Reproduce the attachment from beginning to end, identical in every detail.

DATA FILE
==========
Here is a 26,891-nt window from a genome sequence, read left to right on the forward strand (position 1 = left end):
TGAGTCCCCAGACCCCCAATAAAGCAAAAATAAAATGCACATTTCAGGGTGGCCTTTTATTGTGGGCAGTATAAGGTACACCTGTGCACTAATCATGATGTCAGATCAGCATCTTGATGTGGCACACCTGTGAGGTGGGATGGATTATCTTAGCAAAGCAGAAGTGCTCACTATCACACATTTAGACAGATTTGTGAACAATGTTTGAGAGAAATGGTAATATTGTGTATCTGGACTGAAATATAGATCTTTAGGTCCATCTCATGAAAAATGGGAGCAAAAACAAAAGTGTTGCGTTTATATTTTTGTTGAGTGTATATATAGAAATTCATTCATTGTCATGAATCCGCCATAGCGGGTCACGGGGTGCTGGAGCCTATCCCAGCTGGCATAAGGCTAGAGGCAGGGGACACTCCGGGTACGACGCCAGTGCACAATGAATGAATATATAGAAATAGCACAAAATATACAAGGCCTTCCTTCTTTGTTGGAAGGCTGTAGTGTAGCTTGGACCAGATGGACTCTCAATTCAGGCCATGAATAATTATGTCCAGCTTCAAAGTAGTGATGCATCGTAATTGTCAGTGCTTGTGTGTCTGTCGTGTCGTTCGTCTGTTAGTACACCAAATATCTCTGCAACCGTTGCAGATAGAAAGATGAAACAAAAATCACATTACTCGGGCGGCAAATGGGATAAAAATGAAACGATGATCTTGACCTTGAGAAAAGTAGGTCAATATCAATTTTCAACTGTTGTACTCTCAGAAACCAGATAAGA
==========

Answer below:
Here is a 26,891-nt window from a genome sequence, read left to right on the forward strand (position 1 = left end):
TGAGTCCCCAGACCCCCAATAAAGCAAAAATAAAATGCACATTTCAGGGTGGCCTTTTATTGTGGGCAGTATAAGGTACACCTGTGCACTAATCATGATGTCAGATCAGCATCTTGATGTGGCACACCTGTGAGGTGGGATGGATTATCTTAGCAAAGCAGAAGTGCTCACTATCACACATTTAGACAGATTTGTGAACAATGTTTGAGAGAAATGGTAATATTGTGTATCTGGACTGAAATATAGATCTTTAGGTCCATCTCATGAAAAATGGGAGCAAAAACAAAAGTGTTGCGTTTATATTTTTGTTGAGTGTATATATAGAAATTCATTCATTGTCATGAATCCGCCATAGCGGGTCACGGGGTGCTGGAGCCTATCCCAGCTGGCATAAGGCTAGAGGCAGGGGACACTCCGGGTACGACGCCAGTGCACAATGAATGAATATATAGAAATAGCACAAAATATACAAGGCCTTCCTTCTTTGTTGGAAGGCTGTAGTGTAGCTTGGACCAGATGGACTCTCAATTCAGGCCATGAATAATTATGTCCAGCTTCAAAGTAGTGATGCATCGTAATTGTCAGTGCTTGTGTGTCTGTCGTGTCGTTCGTCTGTTAGTACACCAAATATCTCTGCAACCGTTGCAGATAGAAAGATGAAACAAAAATCACATTACTCGGGCGGCAAATGGGATAAAAATGAAACGATGATCTTGACCTTGAGAAAAGTAGGTCAATATCAATTTTCAACTGTTGTACTCTCAGAAACCAGATAAGA